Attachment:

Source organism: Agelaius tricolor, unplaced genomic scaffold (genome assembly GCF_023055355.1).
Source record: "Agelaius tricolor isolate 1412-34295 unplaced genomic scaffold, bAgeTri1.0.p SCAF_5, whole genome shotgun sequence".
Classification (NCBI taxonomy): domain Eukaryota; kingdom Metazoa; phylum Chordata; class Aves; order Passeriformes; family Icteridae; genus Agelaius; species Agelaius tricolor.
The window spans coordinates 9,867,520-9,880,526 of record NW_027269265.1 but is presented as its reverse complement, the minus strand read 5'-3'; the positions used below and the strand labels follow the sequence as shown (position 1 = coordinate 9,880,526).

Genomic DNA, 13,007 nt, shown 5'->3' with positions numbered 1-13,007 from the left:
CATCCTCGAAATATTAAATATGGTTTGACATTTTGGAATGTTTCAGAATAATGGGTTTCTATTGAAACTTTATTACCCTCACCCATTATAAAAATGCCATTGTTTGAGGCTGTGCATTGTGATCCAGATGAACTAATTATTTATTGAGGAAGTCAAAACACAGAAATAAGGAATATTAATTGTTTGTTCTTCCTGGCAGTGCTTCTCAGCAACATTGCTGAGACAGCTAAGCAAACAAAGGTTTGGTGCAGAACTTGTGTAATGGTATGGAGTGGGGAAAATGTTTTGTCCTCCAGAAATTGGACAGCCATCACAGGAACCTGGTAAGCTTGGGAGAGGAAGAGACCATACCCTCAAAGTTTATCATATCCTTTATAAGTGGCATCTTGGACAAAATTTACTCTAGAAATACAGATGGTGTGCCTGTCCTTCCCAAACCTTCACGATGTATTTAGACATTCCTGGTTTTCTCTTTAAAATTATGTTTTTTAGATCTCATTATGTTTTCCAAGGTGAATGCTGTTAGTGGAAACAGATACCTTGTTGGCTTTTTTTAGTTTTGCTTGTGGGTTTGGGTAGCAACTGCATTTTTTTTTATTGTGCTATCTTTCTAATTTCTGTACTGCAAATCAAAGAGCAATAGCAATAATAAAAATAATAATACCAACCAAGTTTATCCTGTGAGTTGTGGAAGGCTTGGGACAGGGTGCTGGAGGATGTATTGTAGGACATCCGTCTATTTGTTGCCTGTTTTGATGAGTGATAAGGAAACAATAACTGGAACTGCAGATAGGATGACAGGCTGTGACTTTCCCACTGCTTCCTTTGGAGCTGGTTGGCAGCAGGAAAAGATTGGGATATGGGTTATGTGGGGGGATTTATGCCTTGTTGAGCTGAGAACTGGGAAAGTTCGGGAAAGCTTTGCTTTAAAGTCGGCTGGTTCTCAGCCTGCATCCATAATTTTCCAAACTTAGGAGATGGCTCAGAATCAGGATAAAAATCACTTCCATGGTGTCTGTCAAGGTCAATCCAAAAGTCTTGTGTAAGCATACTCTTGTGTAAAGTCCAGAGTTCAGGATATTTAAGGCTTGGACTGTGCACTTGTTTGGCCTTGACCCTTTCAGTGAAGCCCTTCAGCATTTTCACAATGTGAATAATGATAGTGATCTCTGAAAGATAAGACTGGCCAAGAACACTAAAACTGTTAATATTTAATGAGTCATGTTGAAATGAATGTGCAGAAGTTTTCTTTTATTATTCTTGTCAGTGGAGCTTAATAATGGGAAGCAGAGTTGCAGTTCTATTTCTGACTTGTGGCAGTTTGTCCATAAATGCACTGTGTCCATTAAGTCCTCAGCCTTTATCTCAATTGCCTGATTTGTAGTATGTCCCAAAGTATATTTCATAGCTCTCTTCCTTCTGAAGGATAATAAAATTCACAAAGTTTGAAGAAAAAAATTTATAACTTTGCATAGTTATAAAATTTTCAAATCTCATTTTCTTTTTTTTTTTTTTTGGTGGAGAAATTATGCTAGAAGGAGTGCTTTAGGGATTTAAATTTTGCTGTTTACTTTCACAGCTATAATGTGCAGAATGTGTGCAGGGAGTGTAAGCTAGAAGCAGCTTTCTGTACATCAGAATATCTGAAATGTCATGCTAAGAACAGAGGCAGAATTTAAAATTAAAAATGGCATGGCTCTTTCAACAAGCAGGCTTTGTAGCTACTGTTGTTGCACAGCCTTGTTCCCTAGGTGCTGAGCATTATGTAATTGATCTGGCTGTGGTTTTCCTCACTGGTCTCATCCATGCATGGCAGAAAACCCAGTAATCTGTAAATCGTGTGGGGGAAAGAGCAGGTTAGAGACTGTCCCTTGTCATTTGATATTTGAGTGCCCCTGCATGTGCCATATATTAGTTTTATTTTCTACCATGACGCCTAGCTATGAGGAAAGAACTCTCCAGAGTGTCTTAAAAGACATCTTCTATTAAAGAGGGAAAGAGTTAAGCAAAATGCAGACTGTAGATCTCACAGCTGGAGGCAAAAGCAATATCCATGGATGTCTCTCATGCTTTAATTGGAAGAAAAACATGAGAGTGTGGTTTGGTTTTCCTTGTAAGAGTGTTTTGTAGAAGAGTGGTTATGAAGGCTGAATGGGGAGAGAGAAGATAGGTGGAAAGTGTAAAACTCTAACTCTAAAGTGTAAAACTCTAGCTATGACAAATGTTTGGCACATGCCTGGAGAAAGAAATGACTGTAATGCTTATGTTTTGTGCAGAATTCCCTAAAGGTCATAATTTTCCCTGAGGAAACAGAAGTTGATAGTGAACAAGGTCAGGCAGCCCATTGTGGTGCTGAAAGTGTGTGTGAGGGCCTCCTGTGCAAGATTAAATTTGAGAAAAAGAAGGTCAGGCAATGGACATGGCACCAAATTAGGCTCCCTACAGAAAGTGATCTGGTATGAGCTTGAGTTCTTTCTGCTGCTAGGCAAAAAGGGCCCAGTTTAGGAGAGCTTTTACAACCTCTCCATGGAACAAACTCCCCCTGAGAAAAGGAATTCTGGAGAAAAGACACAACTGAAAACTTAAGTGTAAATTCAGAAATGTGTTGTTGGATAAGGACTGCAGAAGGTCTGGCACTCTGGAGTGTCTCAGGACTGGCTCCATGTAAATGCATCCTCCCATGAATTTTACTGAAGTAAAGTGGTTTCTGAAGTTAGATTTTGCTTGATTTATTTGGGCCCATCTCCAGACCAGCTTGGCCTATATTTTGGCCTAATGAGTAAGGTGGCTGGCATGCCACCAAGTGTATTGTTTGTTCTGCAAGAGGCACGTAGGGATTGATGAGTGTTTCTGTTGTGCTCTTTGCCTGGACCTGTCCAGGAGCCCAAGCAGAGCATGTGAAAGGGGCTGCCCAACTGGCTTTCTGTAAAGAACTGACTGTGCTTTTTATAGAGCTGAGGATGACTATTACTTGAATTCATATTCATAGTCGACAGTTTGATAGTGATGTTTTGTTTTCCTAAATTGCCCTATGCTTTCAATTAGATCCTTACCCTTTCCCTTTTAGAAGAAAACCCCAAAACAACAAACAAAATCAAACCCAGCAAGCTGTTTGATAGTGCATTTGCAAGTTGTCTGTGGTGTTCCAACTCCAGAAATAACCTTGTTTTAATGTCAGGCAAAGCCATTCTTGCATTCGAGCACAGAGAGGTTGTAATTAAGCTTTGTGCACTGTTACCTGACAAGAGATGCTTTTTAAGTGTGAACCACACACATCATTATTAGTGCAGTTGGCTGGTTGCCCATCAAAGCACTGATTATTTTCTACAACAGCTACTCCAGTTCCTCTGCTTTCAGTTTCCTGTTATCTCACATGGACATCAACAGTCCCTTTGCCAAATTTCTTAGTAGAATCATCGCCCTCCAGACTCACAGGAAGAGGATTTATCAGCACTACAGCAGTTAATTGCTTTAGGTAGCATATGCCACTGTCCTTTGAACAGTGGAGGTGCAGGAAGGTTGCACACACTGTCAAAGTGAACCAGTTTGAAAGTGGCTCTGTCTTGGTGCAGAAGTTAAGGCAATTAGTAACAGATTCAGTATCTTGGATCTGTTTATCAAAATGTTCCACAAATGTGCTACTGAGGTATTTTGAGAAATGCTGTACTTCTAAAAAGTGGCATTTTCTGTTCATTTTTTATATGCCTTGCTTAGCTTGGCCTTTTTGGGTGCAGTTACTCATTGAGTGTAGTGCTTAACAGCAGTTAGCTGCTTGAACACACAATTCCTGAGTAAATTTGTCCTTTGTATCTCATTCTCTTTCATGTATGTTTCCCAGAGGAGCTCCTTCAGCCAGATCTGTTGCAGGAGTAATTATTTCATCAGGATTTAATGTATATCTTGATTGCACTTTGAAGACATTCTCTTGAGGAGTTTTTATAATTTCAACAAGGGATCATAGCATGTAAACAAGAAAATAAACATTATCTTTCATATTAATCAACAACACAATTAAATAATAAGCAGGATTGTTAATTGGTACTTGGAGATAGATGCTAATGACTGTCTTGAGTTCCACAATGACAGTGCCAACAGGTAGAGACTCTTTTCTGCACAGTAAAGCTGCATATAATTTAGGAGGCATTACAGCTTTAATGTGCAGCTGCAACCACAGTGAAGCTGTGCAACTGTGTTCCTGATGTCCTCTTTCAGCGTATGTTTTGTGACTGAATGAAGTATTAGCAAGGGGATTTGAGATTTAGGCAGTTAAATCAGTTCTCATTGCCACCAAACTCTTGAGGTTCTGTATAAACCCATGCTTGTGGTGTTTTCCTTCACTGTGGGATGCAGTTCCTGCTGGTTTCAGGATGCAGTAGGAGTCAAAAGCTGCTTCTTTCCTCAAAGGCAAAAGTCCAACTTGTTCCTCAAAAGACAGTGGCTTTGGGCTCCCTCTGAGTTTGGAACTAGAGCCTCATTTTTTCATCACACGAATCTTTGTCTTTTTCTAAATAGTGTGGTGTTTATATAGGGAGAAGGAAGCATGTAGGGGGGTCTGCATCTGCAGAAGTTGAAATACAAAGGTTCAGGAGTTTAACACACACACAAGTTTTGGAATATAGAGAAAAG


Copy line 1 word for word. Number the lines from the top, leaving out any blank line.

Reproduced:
Source organism: Agelaius tricolor, unplaced genomic scaffold (genome assembly GCF_023055355.1).